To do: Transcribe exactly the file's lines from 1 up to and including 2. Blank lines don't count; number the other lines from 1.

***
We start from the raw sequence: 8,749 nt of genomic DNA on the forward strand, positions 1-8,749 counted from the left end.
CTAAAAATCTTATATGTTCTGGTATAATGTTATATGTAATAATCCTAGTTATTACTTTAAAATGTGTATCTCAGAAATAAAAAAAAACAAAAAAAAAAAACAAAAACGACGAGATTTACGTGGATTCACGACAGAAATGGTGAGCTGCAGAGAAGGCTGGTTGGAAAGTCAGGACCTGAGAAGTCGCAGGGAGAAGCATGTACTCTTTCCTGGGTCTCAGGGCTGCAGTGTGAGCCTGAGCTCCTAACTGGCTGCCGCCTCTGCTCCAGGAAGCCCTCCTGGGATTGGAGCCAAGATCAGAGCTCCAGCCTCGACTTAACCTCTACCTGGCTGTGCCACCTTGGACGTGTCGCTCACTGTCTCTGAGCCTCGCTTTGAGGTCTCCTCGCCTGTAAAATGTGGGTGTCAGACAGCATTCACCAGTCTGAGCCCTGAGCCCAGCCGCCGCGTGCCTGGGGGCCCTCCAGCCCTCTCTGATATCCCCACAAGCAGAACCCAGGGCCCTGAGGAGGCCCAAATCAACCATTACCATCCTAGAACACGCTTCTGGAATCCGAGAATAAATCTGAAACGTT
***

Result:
We start from the raw sequence: 8,749 nt of genomic DNA on the forward strand, positions 1-8,749 counted from the left end.
CTAAAAATCTTATATGTTCTGGTATAATGTTATATGTAATAATCCTAGTTATTACTTTAAAATGTGTATCTCAGAAATAAAAAAAAACAAAAAAAAAAAACAAAAACGACGAGATTTACGTGGATTCACGACAGAAATGGTGAGCTGCAGAGAAGGCTGGTTGGAAAGTCAGGACCTGAGAAGTCGCAGGGAGAAGCATGTACTCTTTCCTGGGTCTCAGGGCTGCAGTGTGAGCCTGAGCTCCTAACTGGCTGCCGCCTCTGCTCCAGGAAGCCCTCCTGGGATTGGAGCCAAGATCAGAGCTCCAGCCTCGACTTAACCTCTACCTGGCTGTGCCACCTTGGACGTGTCGCTCACTGTCTCTGAGCCTCGCTTTGAGGTCTCCTCGCCTGTAAAATGTGGGTGTCAGACAGCATTCACCAGTCTGAGCCCTGAGCCCAGCCGCCGCGTGCCTGGGGGCCCTCCAGCCCTCTCTGATATCCCCACAAGCAGAACCCAGGGCCCTGAGGAGGCCCAAATCAACCATTACCATCCTAGAACACGCTTCTGGAATCCGAGAATAAATCTGAAACGTT